Broome Street Academy (BSA) is bustling with activity right now. It’s the end of the school year for all of the high school students, with what that entails – final exams, finishing papers, saying goodbye to classmates and teachers before everyone moves on to summer plans such as vacation, summer school, or summer youth employment.
It’s especially busy for our seniors, with graduation just days away on June 17. Hawa Diallo, this year’s valedictorian with a grade point average of 3.89, found a few moments to talk about her four years at BSA and her plans for the future.
Hawa started at BSA during her freshman year. She took Living Environment, her favorite class of all time, in ninth grade. It helped cement her decision to major in biology in college, followed by medical school. She credits finding her passion and the close-knit, supportive community at BSA with helping her excel in school. But her biggest influences are her parents.
“My work ethic comes from seeing my parents work hard; it’s the motivating factor in my working hard at school and becoming the valedictorian,” says Hawa.
Hawa was born in Guinea, West Africa, and moved with her family to the United States when she was six years old. It was a tough transition. She was bullied because she didn’t speak English and because she didn’t look “American”. It took her about one year to really learn English, much of it learned from watching Dora the Explorer on television.
Today she’s still somewhat shy about her English, and it affects her in little ways. That hasn’t stopped her, though. “I know I have opportunities that I wouldn’t have in Guinea,“ explains Hawa. “There are more resources, like technology and books, and school for all children. So I take advantage of everything that’s offered, and I work harder to be the best I can be. A lot of American students aren’t as motivated, because they’re used to having lots of resources and opportunities.”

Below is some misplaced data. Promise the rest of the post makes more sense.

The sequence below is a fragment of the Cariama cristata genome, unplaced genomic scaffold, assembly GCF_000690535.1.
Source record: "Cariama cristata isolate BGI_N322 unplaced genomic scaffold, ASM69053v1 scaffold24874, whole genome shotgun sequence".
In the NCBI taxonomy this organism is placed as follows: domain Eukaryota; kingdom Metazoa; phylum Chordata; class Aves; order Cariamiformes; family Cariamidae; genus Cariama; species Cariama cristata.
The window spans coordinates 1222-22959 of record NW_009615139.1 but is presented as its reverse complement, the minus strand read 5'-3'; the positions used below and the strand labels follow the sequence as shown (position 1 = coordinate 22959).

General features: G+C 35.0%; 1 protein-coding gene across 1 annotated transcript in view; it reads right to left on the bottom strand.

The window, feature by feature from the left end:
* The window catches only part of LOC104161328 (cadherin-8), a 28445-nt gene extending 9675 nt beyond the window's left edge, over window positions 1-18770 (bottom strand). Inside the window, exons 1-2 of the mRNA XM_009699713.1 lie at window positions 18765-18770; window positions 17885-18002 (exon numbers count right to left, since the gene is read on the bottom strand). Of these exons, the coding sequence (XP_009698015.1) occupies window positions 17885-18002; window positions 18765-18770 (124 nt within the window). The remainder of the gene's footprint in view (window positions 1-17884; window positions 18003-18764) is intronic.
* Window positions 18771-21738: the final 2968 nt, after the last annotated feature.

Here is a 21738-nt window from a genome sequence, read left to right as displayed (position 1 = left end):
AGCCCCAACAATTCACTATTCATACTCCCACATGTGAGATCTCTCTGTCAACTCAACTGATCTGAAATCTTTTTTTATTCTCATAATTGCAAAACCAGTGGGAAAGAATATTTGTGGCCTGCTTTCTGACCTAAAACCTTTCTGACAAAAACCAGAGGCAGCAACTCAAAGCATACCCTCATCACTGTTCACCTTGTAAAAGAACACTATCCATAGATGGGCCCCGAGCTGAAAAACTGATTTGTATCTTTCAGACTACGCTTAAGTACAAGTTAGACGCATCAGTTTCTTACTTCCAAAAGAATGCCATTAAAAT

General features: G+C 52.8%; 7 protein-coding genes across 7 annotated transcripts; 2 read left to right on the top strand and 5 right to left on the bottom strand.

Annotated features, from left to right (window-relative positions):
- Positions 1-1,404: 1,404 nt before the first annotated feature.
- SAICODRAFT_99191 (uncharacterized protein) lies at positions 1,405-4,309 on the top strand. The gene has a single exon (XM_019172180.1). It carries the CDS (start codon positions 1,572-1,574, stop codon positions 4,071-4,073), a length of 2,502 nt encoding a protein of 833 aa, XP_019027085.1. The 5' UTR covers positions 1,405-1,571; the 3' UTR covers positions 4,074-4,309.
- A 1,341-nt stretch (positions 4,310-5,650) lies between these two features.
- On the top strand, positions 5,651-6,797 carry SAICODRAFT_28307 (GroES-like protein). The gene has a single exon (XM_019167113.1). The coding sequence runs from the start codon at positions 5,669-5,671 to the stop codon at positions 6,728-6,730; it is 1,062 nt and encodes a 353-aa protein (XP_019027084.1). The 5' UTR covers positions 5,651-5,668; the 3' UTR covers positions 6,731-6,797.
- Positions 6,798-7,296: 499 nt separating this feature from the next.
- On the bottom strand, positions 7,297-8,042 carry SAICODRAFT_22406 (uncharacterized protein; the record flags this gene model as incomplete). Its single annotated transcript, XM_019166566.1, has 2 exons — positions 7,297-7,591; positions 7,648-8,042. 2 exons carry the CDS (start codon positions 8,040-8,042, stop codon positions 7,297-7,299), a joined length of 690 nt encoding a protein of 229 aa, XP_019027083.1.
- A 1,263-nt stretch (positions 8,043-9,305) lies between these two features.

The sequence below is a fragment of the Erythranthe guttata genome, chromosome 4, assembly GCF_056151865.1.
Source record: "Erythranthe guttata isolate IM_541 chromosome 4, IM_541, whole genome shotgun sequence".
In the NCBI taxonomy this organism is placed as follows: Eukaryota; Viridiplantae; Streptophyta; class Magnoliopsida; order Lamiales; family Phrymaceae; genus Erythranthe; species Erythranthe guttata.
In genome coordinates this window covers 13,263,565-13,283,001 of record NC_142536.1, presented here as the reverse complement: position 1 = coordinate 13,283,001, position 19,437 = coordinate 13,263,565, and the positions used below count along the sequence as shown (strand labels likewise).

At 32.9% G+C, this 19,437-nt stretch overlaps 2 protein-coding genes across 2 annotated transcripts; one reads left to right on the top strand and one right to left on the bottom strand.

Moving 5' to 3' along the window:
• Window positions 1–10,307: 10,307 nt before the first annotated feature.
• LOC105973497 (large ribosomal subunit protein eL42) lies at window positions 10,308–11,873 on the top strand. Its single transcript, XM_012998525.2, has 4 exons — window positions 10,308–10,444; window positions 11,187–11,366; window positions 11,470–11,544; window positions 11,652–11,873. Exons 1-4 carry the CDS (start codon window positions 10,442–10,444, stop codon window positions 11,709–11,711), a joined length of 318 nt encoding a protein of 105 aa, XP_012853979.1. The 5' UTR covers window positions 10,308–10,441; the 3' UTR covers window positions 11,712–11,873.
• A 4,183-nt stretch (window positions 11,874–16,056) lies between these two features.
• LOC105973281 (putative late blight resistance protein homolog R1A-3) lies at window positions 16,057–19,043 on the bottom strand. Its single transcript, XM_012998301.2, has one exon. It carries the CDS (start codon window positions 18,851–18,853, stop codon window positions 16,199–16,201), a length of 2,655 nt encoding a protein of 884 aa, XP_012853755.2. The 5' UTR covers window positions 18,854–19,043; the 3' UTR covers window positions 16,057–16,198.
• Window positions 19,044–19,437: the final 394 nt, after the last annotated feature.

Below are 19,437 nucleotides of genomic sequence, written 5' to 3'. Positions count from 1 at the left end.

Her experiences in Guinea were a factor in her decision to become a pediatrician. She wants to use her knowledge and medical degree and help underserved people in Africa and the United States. “They don’t have access to education or medicine, and many times they’re not believed when they say they’re sick. I want to give them the right to speak up and say I need help, and make sure that they’re taken seriously.”
What’s next for Hawa is college. She’s the first BSA student accepted into Spelman College, and is weighing this option and others for next fall.